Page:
No country should ever enter into a position of disproportionate dependence whereby they literally come to rely on anyone else, though nor should they isolate themselves from global processes either, hence the need to pragmatically strike a careful balance between these two goals exactly as Russia is doing.
Russian Foreign Minister Lavrov shared two bits of strategic insight into his recently restored world power’s position in International Relations last week that some casual observers might consider contradictory. On Wednesday, he said that “During the era we are now living through, and it is precisely an era, a long historical period, we have to be prepared to realize we have nobody to rely on but ourselves.” The day after, he then said that “We are not alone at all, they are trying to isolate us but these attempts are destined for failure”, after which he referenced the fact that the majority of humanity across the Global South refused to sanction Russia despite immense US pressure.
These statements do indeed appear to be contradictory on the surface, but upon thinking a bit more deeply about them, everything makes sense and is perfectly consistent. On the one hand, the global systemic transition to multipolarity has unprecedentedly exacerbated preexisting chaotic processes in International Relations and thus made it so that the hyper-realist school of thought came to the forefront of every state’s policymaking calculations. In simple terms, all players are nowadays prioritizing self-reliance and the maximization of their strategic autonomy in the New Cold War between the US-led West’s Golden Billion and the BRICS-led Global South.
On the other hand, however, all members of the second-mentioned emerging bloc share the same grand strategic interests with respect to accelerating the global systemic transition to multipolarity through the creation of attendant institutions and resultant restoration of the UN Charter as the basis for regulating relations between them. This has taken the form of the Russia-India-China (RIC) framework becoming the engine of these complex processes whereby Moscow is actively multi-aligning between its top two strategic partners in Delhi and Beijing. India’s role is to preemptively avert Russia’s potentially disproportionate dependence on Beijing while China’s is to actively confront the US with Moscow.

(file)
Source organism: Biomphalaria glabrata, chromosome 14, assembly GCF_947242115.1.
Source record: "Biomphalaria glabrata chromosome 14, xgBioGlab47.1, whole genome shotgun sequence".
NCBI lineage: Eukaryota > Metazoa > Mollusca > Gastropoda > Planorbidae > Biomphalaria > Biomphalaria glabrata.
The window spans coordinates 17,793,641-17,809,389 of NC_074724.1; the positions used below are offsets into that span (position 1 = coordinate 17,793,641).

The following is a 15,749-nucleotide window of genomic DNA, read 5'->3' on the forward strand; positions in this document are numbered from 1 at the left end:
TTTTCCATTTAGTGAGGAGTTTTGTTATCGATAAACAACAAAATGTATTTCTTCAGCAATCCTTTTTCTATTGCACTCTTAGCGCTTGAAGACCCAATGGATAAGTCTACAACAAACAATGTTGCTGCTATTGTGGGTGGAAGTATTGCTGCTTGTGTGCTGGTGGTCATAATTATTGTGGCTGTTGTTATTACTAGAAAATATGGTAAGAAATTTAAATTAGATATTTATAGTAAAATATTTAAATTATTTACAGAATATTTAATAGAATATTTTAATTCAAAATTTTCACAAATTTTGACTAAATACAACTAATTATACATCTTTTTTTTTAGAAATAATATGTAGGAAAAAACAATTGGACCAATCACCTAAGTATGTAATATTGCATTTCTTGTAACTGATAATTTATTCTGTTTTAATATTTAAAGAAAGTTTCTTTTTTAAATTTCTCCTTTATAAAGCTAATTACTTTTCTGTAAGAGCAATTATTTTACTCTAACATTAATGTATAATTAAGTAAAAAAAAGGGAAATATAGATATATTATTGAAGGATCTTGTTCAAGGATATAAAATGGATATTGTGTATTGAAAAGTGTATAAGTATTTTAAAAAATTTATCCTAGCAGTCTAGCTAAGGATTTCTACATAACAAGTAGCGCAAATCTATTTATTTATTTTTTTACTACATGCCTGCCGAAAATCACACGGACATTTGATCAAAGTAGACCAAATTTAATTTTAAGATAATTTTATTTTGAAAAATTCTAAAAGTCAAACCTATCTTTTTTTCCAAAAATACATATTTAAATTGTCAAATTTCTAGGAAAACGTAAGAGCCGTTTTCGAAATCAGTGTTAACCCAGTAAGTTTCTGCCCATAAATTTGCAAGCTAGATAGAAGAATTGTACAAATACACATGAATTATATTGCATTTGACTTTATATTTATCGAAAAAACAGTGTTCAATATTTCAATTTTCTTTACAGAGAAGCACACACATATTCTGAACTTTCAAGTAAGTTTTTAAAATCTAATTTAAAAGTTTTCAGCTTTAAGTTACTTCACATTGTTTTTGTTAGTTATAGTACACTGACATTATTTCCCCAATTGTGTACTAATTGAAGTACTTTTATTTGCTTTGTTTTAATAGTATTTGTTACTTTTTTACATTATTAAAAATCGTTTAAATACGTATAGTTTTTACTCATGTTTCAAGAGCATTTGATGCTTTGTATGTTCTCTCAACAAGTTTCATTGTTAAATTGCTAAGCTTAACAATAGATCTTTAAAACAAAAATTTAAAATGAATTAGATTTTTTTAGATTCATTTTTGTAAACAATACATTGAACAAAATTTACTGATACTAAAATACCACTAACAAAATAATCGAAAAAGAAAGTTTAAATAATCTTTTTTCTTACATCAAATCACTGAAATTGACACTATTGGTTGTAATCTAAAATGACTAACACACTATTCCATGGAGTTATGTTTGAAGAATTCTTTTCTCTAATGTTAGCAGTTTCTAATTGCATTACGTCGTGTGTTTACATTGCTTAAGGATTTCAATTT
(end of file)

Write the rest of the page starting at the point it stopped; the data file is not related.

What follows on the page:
Furthermore, the Chinese-Indian Strategic Partnership has the exciting possibility of functioning as the core of the Asian Century, which will in turn ensure the rise of Africa and the eventual outcome of the Afro-Asian Century that’ll finally restore equality, fairness, and justice to the entire Global South. Taken together, the complex interactions within RIC are comprehensively reshaping International Relations in irreversible ways, though everything must still be carefully balanced in order to guarantee the success of this ambitious vision. Therein lies the importance of all players prioritizing self-reliance and their strategic autonomy in parallel with pragmatically cooperating with likeminded partners.
The insight that was shared in this analysis should therefore help casual observers make sense Lavrov’s multipolar worldview. His statements about how Russia isn’t alone in the world yet it can still only rely upon itself aren’t mutually exclusive but pragmatic, embodying the spirit of multi-alignment that was first pioneered by India over the last decade but has since become the norm in International Relations. No country should ever enter into a position of disproportionate dependence whereby they literally come to rely on anyone else, though nor should they isolate themselves from global processes either, hence the need to pragmatically strike a careful balance between these two goals exactly as Russia is doing.